Effect of compaction on soil structure

Change in permeability with molding water content

Change in compressibility with molding water content

Shrinkage as a function of water content and type of compaction

Swelling of compacted clays is greater for those compacted dry of optimum. Opposite is true for shrinkage

Strength as a function of compactive effort (kneading) and molding water content

Dry of optimum have higher strengths than those compacted wet of optimum

Strength as measured by the CBR and the dry density versus water content for laboratory impact compaction

Comparison of soil properties between dry of optimum and wet of optimum compaction.

Field Compaction Equipment and Procedures

Smooth-wheel roller (drum)

100% wheel




Contact pressure up to 380 kPa Can be used on all soil types except for rocky soils. Compactive effort: static weight The most common use of large smooth wheel rollers is for proof-rolling subgrades and compacting asphalt pavement.

Holtz and Kovacs, 1981


Equipment (Cont.)
Pneumatic (or rubber-tired) roller

80% coverage under the wheel Contact pressure up to 700 kPa Can be used for both granular and fine-grained soils. Compactive effort: static weight and kneading. Can be used for highway fills or earth dam construction.

Holtz and Kovacs, 1981


Equipment (Cont.)
Sheepsfoot rollers

Has many round or rectangular shaped protrusions or feet attached to a steel drum 8% ~ 12 % coverage Contact pressure is from 1400 to 7000 kPa It is best suited for clayed soils. Compactive effort: static weight and kneading.

Holtz and Kovacs, 1981


Equipment (Cont.)
Tamping foot roller

About 40% coverage Contact pressure is from 1400 to 8400 kPa It is best for compacting finegrained soils (silt and clay). Compactive effort: static weight and kneading.

Holtz and Kovacs, 1981


Equipment (Cont.)
Mesh (or grid pattern) roller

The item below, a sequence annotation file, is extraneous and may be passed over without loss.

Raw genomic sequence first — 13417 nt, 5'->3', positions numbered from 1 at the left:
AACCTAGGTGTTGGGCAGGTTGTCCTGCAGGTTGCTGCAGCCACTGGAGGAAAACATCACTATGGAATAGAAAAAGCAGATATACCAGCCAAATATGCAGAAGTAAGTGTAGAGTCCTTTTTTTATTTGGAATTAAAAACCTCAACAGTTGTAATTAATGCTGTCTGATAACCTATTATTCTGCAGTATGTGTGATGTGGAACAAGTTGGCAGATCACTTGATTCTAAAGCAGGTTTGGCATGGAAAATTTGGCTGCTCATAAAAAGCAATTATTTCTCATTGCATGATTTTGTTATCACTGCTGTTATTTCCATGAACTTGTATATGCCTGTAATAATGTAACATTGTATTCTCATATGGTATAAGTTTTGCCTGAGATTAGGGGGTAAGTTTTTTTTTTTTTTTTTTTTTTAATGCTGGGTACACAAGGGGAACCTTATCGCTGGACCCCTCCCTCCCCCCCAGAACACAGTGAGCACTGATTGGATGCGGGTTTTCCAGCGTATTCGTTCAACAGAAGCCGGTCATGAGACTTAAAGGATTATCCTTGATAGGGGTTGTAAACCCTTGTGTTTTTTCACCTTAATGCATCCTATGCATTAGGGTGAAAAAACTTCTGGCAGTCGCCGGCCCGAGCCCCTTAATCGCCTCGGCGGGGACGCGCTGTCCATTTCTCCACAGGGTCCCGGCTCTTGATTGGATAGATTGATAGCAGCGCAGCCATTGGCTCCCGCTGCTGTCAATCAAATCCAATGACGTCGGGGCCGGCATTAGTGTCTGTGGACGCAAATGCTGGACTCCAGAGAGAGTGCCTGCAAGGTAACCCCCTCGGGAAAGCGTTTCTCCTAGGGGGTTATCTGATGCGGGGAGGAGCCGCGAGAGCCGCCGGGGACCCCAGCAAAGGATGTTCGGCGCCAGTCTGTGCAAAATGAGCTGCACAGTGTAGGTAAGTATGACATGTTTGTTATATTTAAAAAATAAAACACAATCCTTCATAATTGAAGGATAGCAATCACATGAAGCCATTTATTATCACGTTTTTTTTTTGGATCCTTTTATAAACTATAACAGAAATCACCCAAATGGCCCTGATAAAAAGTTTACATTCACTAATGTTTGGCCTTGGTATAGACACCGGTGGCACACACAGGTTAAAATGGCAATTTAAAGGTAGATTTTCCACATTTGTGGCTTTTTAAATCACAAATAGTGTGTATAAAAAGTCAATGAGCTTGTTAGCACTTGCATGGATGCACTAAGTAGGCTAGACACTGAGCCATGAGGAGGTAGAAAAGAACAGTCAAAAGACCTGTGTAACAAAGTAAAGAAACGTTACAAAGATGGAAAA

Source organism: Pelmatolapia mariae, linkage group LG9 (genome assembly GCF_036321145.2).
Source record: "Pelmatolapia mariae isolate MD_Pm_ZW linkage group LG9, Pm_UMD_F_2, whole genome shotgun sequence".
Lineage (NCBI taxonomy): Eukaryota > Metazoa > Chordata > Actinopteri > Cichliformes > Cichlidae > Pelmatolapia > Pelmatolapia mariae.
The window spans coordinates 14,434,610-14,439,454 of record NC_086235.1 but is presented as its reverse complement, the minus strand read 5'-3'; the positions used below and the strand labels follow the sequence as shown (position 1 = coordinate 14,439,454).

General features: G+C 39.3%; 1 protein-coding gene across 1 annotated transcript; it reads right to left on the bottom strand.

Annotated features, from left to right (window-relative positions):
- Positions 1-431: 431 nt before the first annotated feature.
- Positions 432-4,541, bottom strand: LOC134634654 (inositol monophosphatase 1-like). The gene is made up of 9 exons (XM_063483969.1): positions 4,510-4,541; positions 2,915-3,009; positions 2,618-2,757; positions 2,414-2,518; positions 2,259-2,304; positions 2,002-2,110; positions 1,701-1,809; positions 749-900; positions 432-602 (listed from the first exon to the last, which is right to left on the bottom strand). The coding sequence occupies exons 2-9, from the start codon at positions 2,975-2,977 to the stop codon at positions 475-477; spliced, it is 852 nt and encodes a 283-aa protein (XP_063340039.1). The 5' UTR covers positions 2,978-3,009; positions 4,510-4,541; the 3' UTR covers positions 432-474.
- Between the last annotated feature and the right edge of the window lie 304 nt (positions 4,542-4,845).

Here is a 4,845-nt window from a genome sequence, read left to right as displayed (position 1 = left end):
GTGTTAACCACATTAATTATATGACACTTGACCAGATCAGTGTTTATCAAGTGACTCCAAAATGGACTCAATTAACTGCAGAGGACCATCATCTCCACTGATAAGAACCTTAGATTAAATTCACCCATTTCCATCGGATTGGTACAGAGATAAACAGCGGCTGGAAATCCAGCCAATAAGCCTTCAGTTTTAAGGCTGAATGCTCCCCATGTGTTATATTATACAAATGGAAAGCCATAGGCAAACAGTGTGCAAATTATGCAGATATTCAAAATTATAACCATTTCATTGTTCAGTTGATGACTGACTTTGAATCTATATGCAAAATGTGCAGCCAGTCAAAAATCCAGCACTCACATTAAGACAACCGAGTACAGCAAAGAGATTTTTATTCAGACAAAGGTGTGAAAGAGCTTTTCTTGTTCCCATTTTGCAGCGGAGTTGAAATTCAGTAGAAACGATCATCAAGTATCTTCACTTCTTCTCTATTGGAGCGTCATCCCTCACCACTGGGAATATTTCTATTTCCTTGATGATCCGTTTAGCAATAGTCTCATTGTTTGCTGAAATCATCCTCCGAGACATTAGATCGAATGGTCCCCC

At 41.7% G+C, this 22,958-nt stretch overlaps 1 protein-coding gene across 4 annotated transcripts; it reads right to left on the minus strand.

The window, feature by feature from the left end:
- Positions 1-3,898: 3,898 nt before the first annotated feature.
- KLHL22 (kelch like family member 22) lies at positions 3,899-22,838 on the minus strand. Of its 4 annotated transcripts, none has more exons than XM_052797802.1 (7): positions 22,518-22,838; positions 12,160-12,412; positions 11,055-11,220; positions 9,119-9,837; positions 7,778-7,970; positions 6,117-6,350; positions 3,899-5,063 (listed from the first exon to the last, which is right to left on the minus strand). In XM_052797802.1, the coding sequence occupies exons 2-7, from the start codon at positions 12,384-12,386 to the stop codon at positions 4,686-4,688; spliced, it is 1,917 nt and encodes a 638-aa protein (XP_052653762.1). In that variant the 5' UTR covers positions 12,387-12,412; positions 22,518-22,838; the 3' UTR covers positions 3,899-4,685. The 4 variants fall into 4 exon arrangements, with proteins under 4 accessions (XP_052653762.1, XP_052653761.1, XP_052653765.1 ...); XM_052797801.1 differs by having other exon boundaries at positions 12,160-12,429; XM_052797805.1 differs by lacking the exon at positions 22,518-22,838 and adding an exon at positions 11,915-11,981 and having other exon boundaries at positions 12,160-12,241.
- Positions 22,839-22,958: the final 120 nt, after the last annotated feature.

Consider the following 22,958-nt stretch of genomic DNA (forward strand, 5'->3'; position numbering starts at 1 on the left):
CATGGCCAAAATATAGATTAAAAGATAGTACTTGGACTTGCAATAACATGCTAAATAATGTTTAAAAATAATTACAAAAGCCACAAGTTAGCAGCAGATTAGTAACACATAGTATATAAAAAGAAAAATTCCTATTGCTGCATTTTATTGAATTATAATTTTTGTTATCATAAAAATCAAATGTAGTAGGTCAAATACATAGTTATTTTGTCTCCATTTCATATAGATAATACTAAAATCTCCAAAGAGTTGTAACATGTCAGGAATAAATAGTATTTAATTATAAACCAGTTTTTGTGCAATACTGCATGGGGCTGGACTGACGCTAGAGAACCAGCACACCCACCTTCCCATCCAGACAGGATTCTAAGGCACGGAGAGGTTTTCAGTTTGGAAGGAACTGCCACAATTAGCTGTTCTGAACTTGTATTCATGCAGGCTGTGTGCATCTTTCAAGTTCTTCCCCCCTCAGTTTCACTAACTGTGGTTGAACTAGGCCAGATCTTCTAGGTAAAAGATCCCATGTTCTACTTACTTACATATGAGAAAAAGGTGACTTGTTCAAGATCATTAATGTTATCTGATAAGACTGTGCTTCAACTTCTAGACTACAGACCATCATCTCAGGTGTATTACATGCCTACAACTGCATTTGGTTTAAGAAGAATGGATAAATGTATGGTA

50% coverage Contact pressure is from 1400 to 6200 kPa It is ideally suited for compacting rocky soils, gravels, and sands. With high towing speed, the material is vibrated, crushed, and impacted. Compactive effort: static weight and vibration.

Holtz and Kovacs, 1981


Equipment (Cont.)
Vibrating drum on smooth-wheel roller

Vertical vibrator attached to smooth wheel rollers. The best explanation of why roller vibration causes densification of granular soils is that particle rearrangement occurs due to cyclic deformation of the soil produced by the oscillations of the roller. Compactive effort: static weight and vibration.

Holtz and Kovacs, 1981

Suitable for granular soils


Compaction results on 30 cm layers of silty sand, with and without vibration, using a 7700 kg towed vibratory roller (Holtz and Kovacs 1981)

Variables-Vibratory Compaction
There are many variables which control the vibratory compaction or densification of soils. Characteristics of the compactor:
(1) Mass, size (2) Operating frequency and frequency range

Characteristics of the soil:

(1) Initial density (2) Grain size and shape (3) Water content

Construction procedures:
(1) Number of passes of the roller (2) Lift thickness (3) Frequency of operation vibrator (4) Towing speed

Holtz and Kovacs, 1981


The frequency at which a maximum density is achieved is called the optimum frequency.

Holtz and Kovacs, 1981